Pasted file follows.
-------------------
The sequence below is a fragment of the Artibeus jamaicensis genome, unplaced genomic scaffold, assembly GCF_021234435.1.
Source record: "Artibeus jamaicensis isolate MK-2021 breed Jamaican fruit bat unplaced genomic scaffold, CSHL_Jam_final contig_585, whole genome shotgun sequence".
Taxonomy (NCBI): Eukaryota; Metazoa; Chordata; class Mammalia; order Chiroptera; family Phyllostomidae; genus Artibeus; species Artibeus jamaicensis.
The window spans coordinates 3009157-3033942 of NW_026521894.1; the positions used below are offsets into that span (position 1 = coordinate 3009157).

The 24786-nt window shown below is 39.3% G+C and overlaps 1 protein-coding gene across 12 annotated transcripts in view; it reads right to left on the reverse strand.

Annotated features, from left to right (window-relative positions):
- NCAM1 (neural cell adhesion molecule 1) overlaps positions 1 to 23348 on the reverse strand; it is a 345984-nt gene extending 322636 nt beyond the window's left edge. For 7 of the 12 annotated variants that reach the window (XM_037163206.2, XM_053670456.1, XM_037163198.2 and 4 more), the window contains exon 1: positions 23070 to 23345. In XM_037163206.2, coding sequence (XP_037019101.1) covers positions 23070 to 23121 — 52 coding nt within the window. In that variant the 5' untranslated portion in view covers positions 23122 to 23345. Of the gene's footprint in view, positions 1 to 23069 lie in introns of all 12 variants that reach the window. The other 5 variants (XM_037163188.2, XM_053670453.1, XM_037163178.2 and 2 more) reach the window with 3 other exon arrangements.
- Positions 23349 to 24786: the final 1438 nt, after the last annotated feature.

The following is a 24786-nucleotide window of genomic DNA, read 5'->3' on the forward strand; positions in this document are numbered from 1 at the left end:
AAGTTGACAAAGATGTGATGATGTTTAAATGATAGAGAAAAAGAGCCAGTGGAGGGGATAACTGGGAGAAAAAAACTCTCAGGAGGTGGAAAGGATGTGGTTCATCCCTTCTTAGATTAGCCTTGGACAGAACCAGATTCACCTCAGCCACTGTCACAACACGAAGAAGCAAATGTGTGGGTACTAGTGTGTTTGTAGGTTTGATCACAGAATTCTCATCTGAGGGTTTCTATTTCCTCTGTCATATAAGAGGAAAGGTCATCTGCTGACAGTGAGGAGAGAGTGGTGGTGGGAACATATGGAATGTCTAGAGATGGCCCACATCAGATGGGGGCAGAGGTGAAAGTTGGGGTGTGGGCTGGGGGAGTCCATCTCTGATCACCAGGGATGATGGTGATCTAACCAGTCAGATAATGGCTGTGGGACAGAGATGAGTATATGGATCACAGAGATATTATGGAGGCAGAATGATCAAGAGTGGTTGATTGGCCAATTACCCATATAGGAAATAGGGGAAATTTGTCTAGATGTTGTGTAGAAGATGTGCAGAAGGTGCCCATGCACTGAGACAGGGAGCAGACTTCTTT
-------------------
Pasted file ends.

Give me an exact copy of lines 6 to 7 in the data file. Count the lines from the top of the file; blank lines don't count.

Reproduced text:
Annotated features, from left to right (window-relative positions):
- NCAM1 (neural cell adhesion molecule 1) overlaps positions 1 to 23348 on the reverse strand; it is a 345984-nt gene extending 322636 nt beyond the window's left edge. For 7 of the 12 annotated variants that reach the window (XM_037163206.2, XM_053670456.1, XM_037163198.2 and 4 more), the window contains exon 1: positions 23070 to 23345. In XM_037163206.2, coding sequence (XP_037019101.1) covers positions 23070 to 23121 — 52 coding nt within the window. In that variant the 5' untranslated portion in view covers positions 23122 to 23345. Of the gene's footprint in view, positions 1 to 23069 lie in introns of all 12 variants that reach the window. The other 5 variants (XM_037163188.2, XM_053670453.1, XM_037163178.2 and 2 more) reach the window with 3 other exon arrangements.